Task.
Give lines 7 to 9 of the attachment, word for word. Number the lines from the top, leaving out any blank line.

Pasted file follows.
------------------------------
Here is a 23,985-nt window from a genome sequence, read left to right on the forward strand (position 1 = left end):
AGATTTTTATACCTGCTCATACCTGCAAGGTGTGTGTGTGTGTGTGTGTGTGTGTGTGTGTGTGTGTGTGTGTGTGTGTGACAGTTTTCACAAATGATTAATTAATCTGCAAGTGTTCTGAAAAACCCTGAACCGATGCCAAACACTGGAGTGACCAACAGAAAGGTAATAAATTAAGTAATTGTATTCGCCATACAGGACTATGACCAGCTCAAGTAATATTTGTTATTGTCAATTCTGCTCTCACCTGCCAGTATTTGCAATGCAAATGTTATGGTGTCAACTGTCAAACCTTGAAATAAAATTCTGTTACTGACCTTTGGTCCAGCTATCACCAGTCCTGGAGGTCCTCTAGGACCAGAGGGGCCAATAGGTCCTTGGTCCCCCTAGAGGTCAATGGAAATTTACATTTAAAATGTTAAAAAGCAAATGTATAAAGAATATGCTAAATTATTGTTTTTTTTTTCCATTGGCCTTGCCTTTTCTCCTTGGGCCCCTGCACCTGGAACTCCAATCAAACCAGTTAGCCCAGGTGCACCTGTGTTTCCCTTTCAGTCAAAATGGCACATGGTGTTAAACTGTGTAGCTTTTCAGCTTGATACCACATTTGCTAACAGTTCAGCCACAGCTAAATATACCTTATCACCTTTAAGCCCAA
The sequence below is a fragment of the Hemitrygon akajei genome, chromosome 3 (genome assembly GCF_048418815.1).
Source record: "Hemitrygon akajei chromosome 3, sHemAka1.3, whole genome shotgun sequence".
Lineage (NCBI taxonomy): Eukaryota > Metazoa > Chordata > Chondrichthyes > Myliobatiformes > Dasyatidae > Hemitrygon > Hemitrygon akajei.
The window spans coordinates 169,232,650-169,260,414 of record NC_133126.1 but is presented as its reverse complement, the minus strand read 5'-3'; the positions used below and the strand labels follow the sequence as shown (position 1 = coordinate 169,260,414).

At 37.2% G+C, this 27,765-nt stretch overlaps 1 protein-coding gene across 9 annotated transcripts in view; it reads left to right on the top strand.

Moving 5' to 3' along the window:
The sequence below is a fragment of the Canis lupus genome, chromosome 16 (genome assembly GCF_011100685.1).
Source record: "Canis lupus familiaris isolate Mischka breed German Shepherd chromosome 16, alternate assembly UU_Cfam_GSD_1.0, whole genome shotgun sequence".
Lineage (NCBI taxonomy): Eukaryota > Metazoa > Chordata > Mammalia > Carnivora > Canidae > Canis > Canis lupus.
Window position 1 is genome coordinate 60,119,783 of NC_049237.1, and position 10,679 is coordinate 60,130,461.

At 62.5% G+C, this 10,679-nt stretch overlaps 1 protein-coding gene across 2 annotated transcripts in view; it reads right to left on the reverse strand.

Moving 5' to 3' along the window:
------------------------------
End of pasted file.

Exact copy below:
At 37.2% G+C, this 27,765-nt stretch overlaps 1 protein-coding gene across 9 annotated transcripts in view; it reads left to right on the top strand.

Moving 5' to 3' along the window:
The sequence below is a fragment of the Canis lupus genome, chromosome 16 (genome assembly GCF_011100685.1).